Many of you will have read the title of this blog and thought to yourself “yeah, actually I do have achy shoulders, how did they know?”. Well, it's an easy guess. The majority of people that have worked a desk-based job, for an extended period of time will have achy shoulders. And it all starts with the shoulder blades (or scapula).
So what do our shoulder blades do?
The shoulder blades flat bones that have 17 muscles attached to them. It’s a triangular-shaped bone with its point at the bottom and a flat edge in line with the vertebrae and horizontal edge at the top. They perform 6 different movements: protraction rounding of the shoulders, retraction drawing the blades together in towards the spine, elevation, depression, and finally upward and downward rotation.
The scapula is not attached to the upper back or thorax by a joint, it simply just floats on muscle. It is in fact connected to the shoulder joint and forms the socket, plus, it attaches to the collar bone at the acromioclavicular (or AC) joint.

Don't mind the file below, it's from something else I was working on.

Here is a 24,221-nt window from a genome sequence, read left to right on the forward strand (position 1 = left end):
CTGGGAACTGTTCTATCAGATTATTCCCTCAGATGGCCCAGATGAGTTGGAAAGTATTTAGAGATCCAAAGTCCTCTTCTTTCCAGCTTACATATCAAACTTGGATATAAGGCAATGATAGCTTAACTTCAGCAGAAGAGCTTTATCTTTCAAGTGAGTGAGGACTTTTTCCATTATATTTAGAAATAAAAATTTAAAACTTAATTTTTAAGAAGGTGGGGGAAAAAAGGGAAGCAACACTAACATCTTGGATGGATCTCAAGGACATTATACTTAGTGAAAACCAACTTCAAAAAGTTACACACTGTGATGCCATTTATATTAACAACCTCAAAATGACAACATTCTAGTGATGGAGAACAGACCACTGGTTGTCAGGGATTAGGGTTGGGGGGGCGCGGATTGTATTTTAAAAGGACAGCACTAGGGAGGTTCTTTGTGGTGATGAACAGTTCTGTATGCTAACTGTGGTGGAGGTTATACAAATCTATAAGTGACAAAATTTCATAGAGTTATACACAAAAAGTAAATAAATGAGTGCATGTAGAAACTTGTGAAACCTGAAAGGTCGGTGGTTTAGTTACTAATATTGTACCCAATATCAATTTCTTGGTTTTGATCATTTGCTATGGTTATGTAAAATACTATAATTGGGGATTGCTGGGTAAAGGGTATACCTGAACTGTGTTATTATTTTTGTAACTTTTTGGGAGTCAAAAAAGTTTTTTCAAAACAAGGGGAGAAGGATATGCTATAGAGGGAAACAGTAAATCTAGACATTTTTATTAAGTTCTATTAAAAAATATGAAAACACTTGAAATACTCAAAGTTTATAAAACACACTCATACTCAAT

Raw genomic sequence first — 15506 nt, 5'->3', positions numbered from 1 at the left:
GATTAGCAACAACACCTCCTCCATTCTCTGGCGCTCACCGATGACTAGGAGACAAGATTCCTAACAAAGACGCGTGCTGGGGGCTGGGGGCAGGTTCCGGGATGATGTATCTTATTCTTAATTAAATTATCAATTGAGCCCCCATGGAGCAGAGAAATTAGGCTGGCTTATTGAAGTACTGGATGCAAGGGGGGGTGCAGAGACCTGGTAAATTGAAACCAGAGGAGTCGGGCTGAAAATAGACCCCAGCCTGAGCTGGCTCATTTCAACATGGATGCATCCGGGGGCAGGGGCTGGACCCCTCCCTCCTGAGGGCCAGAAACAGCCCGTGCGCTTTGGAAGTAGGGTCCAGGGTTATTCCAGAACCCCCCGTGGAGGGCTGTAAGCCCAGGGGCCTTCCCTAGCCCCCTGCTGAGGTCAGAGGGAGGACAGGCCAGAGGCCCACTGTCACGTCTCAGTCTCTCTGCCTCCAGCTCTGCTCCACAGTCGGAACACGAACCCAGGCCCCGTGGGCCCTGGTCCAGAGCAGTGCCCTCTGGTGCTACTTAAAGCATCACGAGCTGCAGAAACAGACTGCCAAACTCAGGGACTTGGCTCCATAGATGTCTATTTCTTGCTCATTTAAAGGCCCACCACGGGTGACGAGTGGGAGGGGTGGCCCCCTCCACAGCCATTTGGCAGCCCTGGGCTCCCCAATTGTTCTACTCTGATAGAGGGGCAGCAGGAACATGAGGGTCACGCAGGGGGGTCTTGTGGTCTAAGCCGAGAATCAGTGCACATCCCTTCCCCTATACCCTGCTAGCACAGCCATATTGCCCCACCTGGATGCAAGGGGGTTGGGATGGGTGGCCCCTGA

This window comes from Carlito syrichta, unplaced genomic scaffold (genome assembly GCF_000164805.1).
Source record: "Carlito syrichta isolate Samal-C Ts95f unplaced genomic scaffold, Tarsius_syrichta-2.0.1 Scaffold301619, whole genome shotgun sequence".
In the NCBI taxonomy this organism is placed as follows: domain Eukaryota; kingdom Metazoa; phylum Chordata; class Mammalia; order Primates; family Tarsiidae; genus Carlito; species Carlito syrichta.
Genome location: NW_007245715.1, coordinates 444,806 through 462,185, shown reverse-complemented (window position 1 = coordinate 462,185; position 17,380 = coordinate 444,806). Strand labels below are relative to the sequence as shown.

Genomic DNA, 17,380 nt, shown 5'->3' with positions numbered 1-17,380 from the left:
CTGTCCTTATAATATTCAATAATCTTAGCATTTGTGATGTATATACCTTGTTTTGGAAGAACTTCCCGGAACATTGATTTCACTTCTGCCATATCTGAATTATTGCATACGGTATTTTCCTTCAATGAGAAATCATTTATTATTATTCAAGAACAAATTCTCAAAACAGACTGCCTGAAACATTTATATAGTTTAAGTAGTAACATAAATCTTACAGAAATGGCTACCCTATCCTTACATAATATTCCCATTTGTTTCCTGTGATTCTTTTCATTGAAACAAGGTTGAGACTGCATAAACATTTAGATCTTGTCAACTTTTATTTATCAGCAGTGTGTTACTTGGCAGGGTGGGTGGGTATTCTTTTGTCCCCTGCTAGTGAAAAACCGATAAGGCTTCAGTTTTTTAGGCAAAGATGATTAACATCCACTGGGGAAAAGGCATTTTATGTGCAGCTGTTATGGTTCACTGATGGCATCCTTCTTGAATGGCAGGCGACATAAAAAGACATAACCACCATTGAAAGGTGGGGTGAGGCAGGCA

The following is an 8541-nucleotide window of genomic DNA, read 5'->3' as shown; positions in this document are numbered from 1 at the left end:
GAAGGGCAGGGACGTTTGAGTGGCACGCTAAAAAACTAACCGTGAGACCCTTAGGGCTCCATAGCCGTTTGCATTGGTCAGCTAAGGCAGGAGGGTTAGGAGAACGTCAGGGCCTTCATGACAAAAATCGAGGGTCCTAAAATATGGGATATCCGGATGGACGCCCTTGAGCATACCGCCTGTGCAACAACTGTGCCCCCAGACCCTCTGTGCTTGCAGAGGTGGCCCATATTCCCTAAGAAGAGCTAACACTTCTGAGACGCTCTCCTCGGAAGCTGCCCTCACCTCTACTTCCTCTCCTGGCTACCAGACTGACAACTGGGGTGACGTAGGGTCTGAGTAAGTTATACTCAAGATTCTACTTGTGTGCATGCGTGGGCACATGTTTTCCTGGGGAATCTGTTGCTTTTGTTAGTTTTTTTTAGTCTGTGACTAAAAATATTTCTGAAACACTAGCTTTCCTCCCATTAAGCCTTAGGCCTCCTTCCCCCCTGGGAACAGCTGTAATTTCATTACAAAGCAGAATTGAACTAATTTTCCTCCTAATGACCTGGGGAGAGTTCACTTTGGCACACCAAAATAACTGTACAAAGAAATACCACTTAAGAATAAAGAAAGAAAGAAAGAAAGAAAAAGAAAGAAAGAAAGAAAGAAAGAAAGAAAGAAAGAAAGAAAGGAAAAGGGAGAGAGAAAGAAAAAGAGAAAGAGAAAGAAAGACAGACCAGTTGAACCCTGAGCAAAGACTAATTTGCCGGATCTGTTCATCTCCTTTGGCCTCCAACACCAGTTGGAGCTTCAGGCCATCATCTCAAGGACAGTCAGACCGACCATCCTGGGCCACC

In order for the shoulder blade to move correctly, the muscles have to coordinate together to keep the scapula gliding around the rib cage.
But what happens if they don’t work together? Then the scapula becomes destabilised. This creates abnormal stress on the front structures of the shoulder and an increased possibility of impingement syndrome.
The most common symptoms in impingement syndrome are shoulder pain, weakness and a loss of movement of the affected shoulder. The shoulder pain is brought on by lifting the arm, and is often worse at night, especially if you are lying on the affected shoulder.
How can an osteopath help?
It is important to see your osteopath for a diagnosis of your shoulder pain. A session with an osteopath will include taking a thorough history and examination before arriving at a diagnosis. The formation of an action plan will follow and include the determination of further investigation and conservative manual treatment.
Give our clinic a call on 01722 512 043 and we can talk you through your shoulder problem.